Keel Wound healing treatment looks promising

Discussion in 'Ducks' started by Kalsti, Feb 26, 2015.

  1. Kalsti

    Kalsti Chirping

    Jul 31, 2013
    Miss Lydia suggested that I post this here about a finding that we have noted.
    It is very exciting because the goose that we rescued from our local park that was being abused due to her being now recovering well after almost two years.
    Here is what we have learned about healing of her keel wound: When we first got her the vet found a 6" by 1" wide open wound on her keel (chest). It was covered by a thick dark brown (eschar?) type scab that you see in people who have bedsores.
    After the vets here all said it would be a gamble to try to heal the wound due to its size, her age, and how long she had had the wound, I tried to contact the experts in the state to find out what studies had been done on these and the best treatment for these. (The vets here had also told me that surgery to close the wound would be $600 and there was not a guarantee of success for it.)

    I found that most of the exotics experts at the university research dept and docs renown for the specialty of exotics said the same thing. They also said that no studies had been done that they were aware of regarding the closure of keel wounds, and the best treatment for these.
    So I basically watched for months to see if it was getting smaller on its own. After 18 months the wound was still the same size and there was no closure happening that I could see.
    Then one day at the local Grange a woman overheard my question asking about what to use to heal a wound. She said she had a horse that had gotten badly cut up in barbed wire. She told me that a charcoal powder preparation called Wonder Dust given twice daily into the wound healed up the wounds totally.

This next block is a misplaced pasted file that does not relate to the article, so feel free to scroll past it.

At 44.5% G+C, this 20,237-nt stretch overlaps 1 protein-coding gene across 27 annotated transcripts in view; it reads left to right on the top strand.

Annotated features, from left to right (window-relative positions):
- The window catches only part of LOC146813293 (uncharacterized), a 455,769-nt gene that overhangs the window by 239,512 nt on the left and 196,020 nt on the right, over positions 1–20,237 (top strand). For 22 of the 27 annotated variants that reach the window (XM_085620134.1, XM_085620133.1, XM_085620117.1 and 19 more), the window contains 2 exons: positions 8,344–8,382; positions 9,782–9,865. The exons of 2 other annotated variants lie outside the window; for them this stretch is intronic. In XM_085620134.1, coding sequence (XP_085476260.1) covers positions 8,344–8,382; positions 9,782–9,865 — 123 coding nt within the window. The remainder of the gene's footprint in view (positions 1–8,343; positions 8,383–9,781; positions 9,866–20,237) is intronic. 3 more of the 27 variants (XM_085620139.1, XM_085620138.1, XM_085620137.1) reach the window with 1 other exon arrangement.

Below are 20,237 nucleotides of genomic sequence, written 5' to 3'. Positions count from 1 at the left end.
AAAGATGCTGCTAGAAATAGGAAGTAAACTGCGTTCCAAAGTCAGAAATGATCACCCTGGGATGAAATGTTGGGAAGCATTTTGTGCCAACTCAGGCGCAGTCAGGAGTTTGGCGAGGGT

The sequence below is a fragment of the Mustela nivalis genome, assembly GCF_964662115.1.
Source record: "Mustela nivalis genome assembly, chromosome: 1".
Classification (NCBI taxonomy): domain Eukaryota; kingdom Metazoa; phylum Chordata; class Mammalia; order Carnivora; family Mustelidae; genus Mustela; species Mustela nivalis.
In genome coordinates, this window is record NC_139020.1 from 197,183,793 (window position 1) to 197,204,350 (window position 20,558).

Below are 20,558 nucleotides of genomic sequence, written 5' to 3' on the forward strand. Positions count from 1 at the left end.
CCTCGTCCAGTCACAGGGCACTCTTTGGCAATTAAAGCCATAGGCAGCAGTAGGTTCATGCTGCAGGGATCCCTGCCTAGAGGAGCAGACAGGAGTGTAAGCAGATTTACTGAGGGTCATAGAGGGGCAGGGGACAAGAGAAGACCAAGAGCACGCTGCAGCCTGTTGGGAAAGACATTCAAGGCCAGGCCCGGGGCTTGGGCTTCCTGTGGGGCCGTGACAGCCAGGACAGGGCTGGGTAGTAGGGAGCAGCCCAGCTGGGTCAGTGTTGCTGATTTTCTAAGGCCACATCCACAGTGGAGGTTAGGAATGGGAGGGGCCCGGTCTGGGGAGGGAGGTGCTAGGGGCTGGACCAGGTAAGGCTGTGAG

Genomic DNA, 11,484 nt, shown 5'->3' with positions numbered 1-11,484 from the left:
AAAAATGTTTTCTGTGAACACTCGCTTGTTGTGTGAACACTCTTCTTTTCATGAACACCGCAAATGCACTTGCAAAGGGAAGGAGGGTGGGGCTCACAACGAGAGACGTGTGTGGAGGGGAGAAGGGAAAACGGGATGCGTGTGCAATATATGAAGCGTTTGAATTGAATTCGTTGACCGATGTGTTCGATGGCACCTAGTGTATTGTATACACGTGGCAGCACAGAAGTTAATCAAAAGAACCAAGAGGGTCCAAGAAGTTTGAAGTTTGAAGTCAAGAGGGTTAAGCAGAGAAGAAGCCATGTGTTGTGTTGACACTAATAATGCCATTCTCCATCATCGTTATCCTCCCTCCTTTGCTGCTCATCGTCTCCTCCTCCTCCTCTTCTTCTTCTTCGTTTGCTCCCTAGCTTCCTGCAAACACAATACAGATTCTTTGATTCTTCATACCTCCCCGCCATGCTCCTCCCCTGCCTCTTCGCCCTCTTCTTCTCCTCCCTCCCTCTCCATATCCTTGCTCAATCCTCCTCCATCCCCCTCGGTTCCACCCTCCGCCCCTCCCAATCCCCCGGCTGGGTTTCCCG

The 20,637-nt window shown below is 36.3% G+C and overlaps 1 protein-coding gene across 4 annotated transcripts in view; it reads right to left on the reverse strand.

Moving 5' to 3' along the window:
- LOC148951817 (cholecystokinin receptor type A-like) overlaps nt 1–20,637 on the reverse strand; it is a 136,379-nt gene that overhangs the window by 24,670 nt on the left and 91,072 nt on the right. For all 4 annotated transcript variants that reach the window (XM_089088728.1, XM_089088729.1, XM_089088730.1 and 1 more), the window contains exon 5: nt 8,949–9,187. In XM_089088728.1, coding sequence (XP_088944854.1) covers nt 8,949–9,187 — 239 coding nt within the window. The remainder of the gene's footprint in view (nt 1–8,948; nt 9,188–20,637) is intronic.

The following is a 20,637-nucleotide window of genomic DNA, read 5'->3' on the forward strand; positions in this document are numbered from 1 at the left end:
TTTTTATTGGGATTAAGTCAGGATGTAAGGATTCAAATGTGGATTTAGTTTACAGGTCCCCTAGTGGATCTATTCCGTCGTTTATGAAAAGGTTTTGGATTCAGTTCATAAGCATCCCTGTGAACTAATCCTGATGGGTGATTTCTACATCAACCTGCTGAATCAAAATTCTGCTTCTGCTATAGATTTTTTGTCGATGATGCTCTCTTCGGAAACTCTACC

Well I started using it daily in the evening on my goose's keel wound -- applying it at night before she goes into her night time shed. In two months the size has decreased down to about 1" by 1" (from 6")!!! There are a lot of new white feathers where the old wound was on her upper chest-- now the remaining wound is lower down almost over the abdomen area.
    This is most definitely not scientific by any means, but we wanted to let people know that if you have a keel wound you should try this method (of course with your veterinarian's knowledge.)
    In addition to the Wonder Dust I just kept her day sitting area as dry as possible, along with dry hay for her night shed, feed her pellets and some cracked corn, along with fresh leafy greens twice daily, hose down their area daily to remove waste, and that's about it.
    I hope it can work for anyone else who is having this type of problem with their goose or duck....
    Would like to hear from anyone else who has found this to also be effective-- or if anyone else has another successful treatment for keel wounds......
    1 person likes this.

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